5 security trends that’ll continue into 2020
Security experts battle threats that come in all forms. The targeted attack and the accidental vulnerability. The external...
ThinkBlog’s ‘Securing your business’ series has highlighted the some of the biggest cases of digital information breaches. But it’s not just the Sonys, the Targets and the eBays that are attracting hackers.
Far from it. In fact 74 per cent of small- to medium-sized enterprises (SMEs) reported some form of digital data intrusion in 2015, suggesting they are becoming bigger blips on hackers’ radars.
Why? Resources, or rather, a lack of them in many SMEs, means that vulnerabilities are easier to root out. Which means that, regardless of its turnover, your business needs to audit its digital security provision, prioritise protecting the data that matters most – and accept that breaches are inevitable.
“The bottom line is, CIOs need to accept their company will be breached and shift their security strategy from ‘breach prevention’ to ‘breach acceptance’,” Jason Hart, chief technology officer at digital security experts Gemalto, told the BBC.
Here’s what needs to be checked:
Is your network protected by one? If not, it ought to be. It’s one of the most fundamental pillars of any defence against a compromising attack. It shouldn’t be restricted to workplace machines either. If any of your team works remotely, their devices should also be firewall-enabled.
Desktops, laptops, tablets – whatever the device, if it’s used for business, make sure it’s protected. While the firewall will take care of your network, it won’t stop malware being installed on various machines. For that, you need antivirus and antispyware protection – and it’s crucial that it’s kept up to date. Hackers look for weak points in every aspect of a digital ecosystem, and that includes the software designed to cover it.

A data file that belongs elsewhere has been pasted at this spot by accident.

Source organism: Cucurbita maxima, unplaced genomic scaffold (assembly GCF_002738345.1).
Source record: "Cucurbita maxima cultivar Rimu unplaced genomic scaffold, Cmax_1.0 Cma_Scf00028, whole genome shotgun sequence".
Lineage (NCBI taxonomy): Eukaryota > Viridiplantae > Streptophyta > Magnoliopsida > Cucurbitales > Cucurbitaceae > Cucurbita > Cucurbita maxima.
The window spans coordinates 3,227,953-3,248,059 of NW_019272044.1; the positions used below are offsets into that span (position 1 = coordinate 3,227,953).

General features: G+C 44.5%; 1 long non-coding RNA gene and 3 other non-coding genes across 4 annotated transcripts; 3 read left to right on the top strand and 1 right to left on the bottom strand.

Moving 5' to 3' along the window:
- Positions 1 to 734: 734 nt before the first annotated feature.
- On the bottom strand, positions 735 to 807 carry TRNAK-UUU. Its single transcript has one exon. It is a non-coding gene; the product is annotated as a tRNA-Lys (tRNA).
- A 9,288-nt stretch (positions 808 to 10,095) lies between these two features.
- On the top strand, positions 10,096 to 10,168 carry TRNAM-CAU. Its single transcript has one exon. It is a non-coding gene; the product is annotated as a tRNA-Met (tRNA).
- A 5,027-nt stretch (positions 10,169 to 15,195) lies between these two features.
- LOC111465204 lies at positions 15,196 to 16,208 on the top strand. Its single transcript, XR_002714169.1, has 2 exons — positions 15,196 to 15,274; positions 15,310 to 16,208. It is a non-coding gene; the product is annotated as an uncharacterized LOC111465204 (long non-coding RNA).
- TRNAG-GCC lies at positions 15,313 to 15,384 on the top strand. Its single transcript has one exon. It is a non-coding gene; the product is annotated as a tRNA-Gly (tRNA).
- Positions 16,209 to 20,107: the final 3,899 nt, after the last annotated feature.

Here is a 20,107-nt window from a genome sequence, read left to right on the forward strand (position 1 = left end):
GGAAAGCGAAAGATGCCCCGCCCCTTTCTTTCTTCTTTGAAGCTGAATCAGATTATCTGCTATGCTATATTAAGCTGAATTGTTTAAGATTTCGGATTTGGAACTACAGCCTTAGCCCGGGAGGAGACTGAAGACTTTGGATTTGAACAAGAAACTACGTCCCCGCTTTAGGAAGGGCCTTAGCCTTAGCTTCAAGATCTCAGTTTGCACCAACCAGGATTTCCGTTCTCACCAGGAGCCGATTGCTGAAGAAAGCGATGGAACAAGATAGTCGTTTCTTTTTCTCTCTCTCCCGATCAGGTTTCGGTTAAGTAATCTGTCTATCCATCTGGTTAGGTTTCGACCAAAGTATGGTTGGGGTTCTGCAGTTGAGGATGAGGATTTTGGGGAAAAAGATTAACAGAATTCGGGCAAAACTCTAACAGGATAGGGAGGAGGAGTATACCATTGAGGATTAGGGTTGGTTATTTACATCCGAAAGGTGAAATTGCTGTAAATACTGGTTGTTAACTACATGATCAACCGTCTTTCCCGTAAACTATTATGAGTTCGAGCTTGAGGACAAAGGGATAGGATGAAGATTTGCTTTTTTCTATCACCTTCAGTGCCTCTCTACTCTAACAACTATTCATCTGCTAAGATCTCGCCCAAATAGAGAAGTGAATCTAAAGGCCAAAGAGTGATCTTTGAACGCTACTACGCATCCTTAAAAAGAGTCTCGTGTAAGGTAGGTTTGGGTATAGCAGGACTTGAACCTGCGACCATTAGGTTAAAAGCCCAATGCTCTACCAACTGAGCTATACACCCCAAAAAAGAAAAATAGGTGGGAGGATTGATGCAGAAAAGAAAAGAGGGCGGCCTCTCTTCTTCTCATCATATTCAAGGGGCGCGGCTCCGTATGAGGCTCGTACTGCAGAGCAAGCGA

First, it should be backed up and stored on a number of different servers. Second, you should consider a cloud or off-site storage solution as a contingency. And third, limit the number of people who have access keys. The fewer there are, the lower the chance of details being leaked, unintentionally or otherwise.
If your business isn’t quite ready to say goodbye to passwords, then think about adding another layer of security to them. As Communications Electronic Security Group (CESG) notes in its guidance on protecting businesses in cyberspace: “There are many well documented cases of hackers persuading IT support staff to open up areas of a network or reset passwords, simply by masquerading as someone else over the phone.” An effective way to combat this is multi-factor authentication. For instance, logging into a network with a password, followed by entering an SMS code.
Ultimately, your business will never reach a point where nothing more needs to done to be completely digitally secure. Hackers will never rest, and the code they design gets ever more effective at seeking out weaknesses. TalkTalk chief executive Dido Harding told LBC Radio that she would be “spending more money and more time on cybersecurity because it is the number-one risk” following the internet security provider’s data breach in 2015.
So this guide should be treated as a starting point. To stay abreast of the latest digital security advice, bookmark ThinkBlog.